Sifford won the Greater Hartford Invitational in 1967 and the Los Angeles Open in 1969, two PGA Tour events, yet he still didn’t qualify for the Masters. In fact, even though Sifford qualified for 8 U.S. Opens from 1959 to 1974, he didn’t once qualify for the Masters Tournament. Now, a lot of this might have nothing to do with racism, but it is interesting to note that Roberts certainly didn’t make it any easier for black golfers to qualify for the Masters Tournament.

1975 – According to www.masters.com, in 1975 “Jack Nicklaus becomes the first 5 time winner”.

What else happened in 1975? Lee Elder, arguably the greatest black golfer to ever live before Tiger Woods, played in the Masters Tournament. Elder qualified for the 1975 Masters by winning the Monsanto Open in 1974. He received hate mail and death threats leading up to the 1975 Masters. Elder was so fearful for his life that he rented out two places to live in Augusta during his stay and traveled back and forth. Elder ended up shooting a 74 and 78 on Thursday and Friday, missing the cut, but his impact wasn’t about winning the tournament. It was about just playing in the tournament. In 1979, Elder garnered a spot on the U.S. Ryder Cup Team.

1990 – This is what’s listed on the History link on the Masters Tournament website “Nick Faldo joins Jack Nicklaus as the only player to defend his Masters title successfully. New Press Building opens. Flood destroys No. 11 green and No. 13 members’ tee, and damages No. 13 tee.

1990 is also the year that Augusta National admitted their first black member. It took 16 years after Lee Elder played in the 1975 Masters Tournament before Augusta National allowed an African American to join their club. The name of the individual, which has never been released to the public, no doubt must be a very influential and rich man. Augusta National invites members to their club. There is no application process. So, even though Warren Buffett and Bill Gates are members, Bill Clinton is not and to this day Augusta National has failed to admit women into their exclusive around 300 member all male club.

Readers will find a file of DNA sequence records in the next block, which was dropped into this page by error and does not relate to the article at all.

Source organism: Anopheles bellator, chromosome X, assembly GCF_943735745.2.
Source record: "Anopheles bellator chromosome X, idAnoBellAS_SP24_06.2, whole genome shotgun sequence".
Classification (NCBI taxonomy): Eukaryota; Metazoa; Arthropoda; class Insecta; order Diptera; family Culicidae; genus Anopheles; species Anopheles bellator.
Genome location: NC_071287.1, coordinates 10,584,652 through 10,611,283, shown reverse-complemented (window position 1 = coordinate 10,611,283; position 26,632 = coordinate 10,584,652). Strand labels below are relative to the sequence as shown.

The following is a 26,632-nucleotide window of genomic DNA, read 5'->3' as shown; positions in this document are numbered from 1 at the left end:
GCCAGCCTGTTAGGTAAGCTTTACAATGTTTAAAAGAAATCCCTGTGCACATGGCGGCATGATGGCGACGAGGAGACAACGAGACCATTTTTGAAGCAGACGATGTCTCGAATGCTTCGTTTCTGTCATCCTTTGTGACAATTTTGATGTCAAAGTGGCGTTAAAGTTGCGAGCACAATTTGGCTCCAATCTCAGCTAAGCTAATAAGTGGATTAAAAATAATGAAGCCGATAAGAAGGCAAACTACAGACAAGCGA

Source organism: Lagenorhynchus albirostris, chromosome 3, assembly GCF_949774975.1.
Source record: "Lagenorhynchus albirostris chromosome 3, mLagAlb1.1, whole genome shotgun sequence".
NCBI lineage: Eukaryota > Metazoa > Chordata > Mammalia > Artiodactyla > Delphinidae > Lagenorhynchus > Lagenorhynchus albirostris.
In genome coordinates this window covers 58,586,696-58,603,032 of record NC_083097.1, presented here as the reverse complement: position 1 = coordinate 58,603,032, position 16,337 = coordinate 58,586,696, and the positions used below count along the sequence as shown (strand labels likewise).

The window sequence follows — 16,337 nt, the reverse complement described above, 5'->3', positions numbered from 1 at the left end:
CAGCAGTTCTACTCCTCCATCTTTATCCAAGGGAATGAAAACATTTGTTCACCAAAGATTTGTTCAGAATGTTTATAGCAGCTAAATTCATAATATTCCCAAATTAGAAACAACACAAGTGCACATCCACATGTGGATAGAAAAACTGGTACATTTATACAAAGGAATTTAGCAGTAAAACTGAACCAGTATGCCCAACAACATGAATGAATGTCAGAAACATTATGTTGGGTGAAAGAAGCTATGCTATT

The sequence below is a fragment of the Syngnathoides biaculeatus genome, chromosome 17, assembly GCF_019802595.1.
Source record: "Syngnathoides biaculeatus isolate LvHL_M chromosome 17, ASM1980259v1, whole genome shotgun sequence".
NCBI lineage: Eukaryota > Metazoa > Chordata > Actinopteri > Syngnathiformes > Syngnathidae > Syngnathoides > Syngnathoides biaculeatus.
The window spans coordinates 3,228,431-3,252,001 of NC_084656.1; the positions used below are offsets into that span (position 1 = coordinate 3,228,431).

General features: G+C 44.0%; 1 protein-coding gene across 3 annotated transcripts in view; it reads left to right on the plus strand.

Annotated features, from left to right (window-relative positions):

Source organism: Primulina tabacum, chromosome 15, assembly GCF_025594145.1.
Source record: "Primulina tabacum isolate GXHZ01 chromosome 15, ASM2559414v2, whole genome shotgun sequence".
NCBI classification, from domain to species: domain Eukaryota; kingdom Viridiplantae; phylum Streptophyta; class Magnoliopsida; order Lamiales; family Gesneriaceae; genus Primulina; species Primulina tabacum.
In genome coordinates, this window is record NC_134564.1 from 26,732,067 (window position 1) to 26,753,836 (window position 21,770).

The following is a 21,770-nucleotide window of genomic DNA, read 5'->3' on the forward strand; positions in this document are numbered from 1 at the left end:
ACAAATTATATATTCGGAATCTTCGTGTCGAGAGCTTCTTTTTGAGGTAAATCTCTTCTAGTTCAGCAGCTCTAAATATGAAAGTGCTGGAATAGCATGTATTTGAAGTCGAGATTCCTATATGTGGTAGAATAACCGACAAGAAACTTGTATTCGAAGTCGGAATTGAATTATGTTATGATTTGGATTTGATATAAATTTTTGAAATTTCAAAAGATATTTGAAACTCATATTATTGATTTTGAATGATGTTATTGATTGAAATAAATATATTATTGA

1997 – Here’s what the Masters’ website says about Tiger’s historic victory in 1997, “Tiger Woods becomes Tournament’s youngest winner and sets record for lowest 72-total and widest victory margin. Former champions Henry Picard and Ben Hogan pass away.”

There’s no mention of the fact that Woods became the first African American and Asian American to win the Masters. Tiger’s father was of African American descent and Tiger’s mother is Thai. No mention of Tiger’s cultural background yet the Masters’ website does mention that Tiger is the youngest winner of the Masters Tournament in its history. Forget posting Fuzzy Zoeller’s comments regarding Tiger (Zoeller called Tiger a “little boy” and said that if Tiger won people should tell him not to “order fried chicken or collard greens or whatever the hell they serve” for the Champions Dinner, a tradition at the Masters, the year later), it would be nice if Augusta National just acknowledged Tiger’s culture.

2002 – 2002 is the year of the latest controversy regarding Augusta National and discrimination. Although it happened eight years ago, it could be significant again in the 2010 Masters Tournament.

In 2002, Martha Burk sent a letter to 6 of the most influential Augusta National members. In her letter she asks them why they are members of a club that discriminates against women. William “Hootie” Johnson, who was Augusta National’s Chairman at the time, said that the club would not be “bullied” into making decisions “at the point of a bayonet”.

Eventually, the controversy died down but now, in 2010, Tiger Woods makes his comeback to professional golf at Augusta National and in the Masters Tournament. Tiger, for those who have forgotten, took a sabbatical from golf because of his infidelities.

So, Tiger Woods, who has proven to have absolutely no respect for his wife, mother or even his mistresses, will be teeing off at one of the most controversial golf courses in the United States. Tiger is an African and Asian American who has cheated on his white wife. He’s returning to professional golf on April 8th in a tournament that didn’t allow an African American to play until 1975, whose club didn’t allow an African American member to join until 1990 and still doesn’t allow women to join, and doesn’t acknowledge its past history regarding discrimination.

Want drama? It’s just around the corner.